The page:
We are in the habit of visualizing man’s political and social history as a wild zigzag which alternates between progress and disaster, but the history of science as a steady, cumulative process, represented by a continuously rising curve, where each epoch adds some new item of knowledge to the legacy of the past, making the temple of science grow brick by brick toever greater height. Or alternately, we think in terms of “organic” growth from the magic-ridden, myth-addicted infancy of civilization, through various stages of adolescence, to detached, rational maturity.
In fact, we have seen that this progress was neither “continuous” nor “organic”. The philosophy of nature evolved by occasional leaps and bounds alternating with delusional pursuits, culs-de-sac, regressions, periods of blindness, and amnesia. The great discoveries which determined its course were sometimes unexpected by-products of a chase after quite different hares. At other times, the process of discovery consisted merely in the cleaning away of the rubbish that blocked the path…
All we know is that mental evolution – from cave-dwellers to spacemen – cannot be understood either as a cumulative, linear process, or as a case of “organic growth” comparable to the maturing of the individual; and that it would perhaps be better to consider it in the light of biological evolution, of which it is a continuation.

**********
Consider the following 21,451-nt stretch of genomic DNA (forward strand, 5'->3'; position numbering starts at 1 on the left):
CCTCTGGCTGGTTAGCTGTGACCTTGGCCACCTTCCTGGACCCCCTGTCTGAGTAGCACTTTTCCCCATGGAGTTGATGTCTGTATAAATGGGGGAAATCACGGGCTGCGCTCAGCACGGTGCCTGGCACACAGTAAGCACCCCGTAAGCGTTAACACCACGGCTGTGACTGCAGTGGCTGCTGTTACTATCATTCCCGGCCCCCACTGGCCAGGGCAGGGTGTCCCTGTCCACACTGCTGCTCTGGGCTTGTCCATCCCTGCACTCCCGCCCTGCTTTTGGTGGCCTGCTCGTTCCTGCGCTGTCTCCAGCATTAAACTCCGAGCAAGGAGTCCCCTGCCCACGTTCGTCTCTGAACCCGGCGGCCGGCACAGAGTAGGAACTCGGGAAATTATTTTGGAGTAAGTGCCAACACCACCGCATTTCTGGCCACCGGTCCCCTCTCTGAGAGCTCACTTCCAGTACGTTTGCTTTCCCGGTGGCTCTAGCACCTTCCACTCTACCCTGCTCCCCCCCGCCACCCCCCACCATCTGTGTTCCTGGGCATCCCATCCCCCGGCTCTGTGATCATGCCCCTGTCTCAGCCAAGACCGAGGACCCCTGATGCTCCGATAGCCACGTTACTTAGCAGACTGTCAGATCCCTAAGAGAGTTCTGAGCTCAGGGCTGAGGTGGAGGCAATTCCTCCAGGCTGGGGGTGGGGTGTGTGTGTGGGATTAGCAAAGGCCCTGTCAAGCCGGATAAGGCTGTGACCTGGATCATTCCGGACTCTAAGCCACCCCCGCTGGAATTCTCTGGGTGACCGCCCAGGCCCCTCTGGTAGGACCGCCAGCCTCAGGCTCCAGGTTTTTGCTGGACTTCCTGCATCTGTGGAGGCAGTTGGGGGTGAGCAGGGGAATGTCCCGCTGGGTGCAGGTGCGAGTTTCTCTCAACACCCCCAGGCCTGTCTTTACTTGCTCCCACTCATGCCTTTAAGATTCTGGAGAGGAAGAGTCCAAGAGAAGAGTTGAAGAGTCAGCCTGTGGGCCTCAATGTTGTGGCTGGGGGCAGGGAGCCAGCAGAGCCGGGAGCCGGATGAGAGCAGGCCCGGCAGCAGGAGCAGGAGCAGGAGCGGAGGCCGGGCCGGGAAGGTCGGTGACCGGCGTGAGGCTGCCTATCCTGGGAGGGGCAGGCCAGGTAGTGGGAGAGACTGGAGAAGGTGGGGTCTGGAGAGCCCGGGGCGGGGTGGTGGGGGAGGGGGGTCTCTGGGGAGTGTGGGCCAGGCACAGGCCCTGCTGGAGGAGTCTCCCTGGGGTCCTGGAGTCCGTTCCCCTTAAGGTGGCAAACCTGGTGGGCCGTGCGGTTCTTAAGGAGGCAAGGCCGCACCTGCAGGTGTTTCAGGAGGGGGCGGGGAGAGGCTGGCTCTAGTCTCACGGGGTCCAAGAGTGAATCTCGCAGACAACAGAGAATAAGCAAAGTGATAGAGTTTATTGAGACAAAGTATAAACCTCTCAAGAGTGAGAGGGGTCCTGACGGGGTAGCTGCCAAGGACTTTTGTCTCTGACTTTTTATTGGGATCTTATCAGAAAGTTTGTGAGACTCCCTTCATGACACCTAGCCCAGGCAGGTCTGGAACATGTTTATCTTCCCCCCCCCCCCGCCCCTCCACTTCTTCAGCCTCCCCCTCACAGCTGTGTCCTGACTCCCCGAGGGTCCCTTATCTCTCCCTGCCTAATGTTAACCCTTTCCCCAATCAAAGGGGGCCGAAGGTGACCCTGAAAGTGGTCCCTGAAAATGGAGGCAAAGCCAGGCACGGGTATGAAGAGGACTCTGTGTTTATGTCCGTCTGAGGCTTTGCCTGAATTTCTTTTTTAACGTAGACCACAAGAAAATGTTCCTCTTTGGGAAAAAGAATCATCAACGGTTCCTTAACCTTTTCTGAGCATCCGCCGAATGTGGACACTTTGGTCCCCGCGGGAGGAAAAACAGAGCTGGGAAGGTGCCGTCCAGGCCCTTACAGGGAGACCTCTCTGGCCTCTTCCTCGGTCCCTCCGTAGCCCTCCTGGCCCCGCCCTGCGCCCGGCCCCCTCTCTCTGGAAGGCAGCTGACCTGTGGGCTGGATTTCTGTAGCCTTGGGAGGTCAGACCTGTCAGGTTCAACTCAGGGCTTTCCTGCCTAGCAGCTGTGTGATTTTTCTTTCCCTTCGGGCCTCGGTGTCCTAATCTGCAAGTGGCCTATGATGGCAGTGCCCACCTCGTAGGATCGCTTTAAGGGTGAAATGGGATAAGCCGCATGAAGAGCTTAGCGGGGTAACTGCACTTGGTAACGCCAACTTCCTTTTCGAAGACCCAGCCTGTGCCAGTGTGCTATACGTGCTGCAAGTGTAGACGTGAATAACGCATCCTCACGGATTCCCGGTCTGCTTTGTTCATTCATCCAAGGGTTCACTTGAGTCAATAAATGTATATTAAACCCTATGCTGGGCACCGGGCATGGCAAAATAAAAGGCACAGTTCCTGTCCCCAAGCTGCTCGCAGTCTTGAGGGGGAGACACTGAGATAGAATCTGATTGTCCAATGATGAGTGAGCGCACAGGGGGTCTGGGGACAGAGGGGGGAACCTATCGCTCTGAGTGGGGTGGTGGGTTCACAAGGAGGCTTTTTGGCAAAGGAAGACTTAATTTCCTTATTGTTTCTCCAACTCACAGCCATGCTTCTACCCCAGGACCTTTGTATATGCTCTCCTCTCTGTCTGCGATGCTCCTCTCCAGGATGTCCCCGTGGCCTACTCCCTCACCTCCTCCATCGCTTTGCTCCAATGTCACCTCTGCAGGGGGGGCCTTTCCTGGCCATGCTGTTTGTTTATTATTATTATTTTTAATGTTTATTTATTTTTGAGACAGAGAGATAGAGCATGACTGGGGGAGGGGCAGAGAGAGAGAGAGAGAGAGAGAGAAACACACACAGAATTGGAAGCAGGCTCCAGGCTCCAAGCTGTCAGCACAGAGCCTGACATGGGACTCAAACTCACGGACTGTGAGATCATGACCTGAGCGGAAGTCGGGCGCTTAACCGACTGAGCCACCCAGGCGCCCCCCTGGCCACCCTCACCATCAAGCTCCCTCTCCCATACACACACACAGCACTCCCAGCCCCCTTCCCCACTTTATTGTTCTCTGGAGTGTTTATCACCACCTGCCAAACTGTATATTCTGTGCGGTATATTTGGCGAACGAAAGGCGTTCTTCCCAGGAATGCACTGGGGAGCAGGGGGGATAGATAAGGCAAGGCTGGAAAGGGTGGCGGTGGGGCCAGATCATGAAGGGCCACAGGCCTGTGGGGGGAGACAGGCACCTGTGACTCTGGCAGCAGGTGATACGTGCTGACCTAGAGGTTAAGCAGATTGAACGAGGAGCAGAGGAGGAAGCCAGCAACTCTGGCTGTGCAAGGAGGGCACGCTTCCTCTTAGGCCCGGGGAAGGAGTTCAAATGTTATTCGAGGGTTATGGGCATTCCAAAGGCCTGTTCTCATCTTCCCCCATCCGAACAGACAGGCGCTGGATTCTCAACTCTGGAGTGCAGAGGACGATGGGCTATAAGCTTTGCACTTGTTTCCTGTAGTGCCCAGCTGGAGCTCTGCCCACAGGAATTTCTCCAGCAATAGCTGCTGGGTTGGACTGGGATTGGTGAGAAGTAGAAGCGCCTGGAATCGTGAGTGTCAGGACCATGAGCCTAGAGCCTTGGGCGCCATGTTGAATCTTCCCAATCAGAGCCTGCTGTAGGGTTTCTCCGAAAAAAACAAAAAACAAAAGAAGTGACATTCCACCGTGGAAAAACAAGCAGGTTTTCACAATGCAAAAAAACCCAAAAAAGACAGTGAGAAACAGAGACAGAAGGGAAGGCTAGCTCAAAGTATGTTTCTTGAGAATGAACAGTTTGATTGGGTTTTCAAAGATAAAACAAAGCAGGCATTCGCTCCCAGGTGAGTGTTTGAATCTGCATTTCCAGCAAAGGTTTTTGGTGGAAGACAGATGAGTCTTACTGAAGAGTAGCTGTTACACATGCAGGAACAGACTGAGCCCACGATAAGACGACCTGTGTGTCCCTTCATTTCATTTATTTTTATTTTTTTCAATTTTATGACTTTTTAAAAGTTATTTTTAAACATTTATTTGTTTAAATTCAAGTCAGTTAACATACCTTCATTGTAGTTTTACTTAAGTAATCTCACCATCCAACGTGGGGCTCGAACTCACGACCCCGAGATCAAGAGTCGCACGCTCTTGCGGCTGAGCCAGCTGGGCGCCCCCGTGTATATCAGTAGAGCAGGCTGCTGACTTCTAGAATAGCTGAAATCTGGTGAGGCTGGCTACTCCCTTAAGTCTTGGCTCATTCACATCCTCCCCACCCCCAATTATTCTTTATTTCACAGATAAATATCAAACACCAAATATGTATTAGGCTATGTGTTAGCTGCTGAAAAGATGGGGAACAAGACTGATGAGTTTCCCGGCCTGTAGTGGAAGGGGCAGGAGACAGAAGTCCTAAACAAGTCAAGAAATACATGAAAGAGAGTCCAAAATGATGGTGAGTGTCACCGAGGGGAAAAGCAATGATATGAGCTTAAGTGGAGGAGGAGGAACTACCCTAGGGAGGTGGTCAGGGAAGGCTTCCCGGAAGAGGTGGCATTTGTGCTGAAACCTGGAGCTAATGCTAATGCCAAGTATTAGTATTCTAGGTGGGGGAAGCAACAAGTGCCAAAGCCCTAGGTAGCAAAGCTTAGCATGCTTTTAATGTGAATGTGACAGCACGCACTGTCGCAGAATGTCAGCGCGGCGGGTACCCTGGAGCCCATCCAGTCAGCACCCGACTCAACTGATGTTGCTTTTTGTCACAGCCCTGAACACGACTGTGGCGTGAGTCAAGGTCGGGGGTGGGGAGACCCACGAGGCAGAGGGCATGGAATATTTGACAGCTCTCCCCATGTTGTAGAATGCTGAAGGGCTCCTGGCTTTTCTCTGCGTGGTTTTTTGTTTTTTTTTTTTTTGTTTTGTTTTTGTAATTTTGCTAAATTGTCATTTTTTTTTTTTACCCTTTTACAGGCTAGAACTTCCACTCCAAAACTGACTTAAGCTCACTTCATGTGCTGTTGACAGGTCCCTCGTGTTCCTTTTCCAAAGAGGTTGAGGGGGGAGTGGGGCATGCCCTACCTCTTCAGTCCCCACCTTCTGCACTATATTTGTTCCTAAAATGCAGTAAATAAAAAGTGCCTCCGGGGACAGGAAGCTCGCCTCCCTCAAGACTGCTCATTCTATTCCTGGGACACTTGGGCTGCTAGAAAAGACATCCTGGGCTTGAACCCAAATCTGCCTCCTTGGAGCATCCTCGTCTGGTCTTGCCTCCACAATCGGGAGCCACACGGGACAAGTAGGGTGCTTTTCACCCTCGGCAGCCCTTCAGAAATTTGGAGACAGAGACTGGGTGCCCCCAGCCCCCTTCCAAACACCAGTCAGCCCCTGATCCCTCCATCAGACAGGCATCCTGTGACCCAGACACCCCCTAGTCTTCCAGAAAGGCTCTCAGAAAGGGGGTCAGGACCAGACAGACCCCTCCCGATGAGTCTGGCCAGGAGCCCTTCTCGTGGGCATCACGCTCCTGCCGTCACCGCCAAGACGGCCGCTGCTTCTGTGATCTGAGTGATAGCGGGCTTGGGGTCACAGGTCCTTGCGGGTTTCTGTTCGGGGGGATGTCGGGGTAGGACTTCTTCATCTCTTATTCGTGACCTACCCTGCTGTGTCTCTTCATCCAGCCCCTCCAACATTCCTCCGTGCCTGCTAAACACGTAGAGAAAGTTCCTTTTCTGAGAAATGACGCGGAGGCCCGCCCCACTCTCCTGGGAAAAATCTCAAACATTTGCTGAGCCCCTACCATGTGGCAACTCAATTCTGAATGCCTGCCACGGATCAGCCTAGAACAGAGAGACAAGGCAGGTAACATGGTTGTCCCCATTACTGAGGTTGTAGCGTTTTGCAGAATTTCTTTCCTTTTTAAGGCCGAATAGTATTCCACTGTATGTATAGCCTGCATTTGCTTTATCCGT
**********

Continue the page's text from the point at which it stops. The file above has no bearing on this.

Evolution is known to be a wasteful, fumbling process characterized by sudden mutations of unknown cause, by the slow grinding of selection, and by the dead-ends of over-specialization and rigid inadaptability. “Progress” can by definition never go wrong; evolution constantly does; and so does the evolution of ideas, including those of “exact sciences”.
New ideas are thrown up spontaneously like mutations; the vast majority of them are useless crank theories, the equivalent of biological freaks without survival-value. There is a constant struggle for survival between competing theories in every branch of the history of thought.
The process of natural selection, too, has its equivalent in mental evolution: among the multitude of new concepts which emerge only those survive which are well adapted to the period’s intellectual milieu. When we call ideas “fertile” or “sterile” we are unconsciously guided by biological analogy.
Most geniuses responsible for the major mutations in the history of thought seem to have certain features in common; on the one hand scepticism, often carried to the point of iconoclasm, in their attitude towards traditional ideas, axioms, and dogmas, towards everything that is taken for granted; on the other hand, an open-mindedness that verges on naive credulity towards new concepts which seem to hold out some promisse to their instinctive gropings. Out of this combination results that crucial capacity of perceiving a familiar object, situation, problem, or collection of data, in a sudden new light or new context…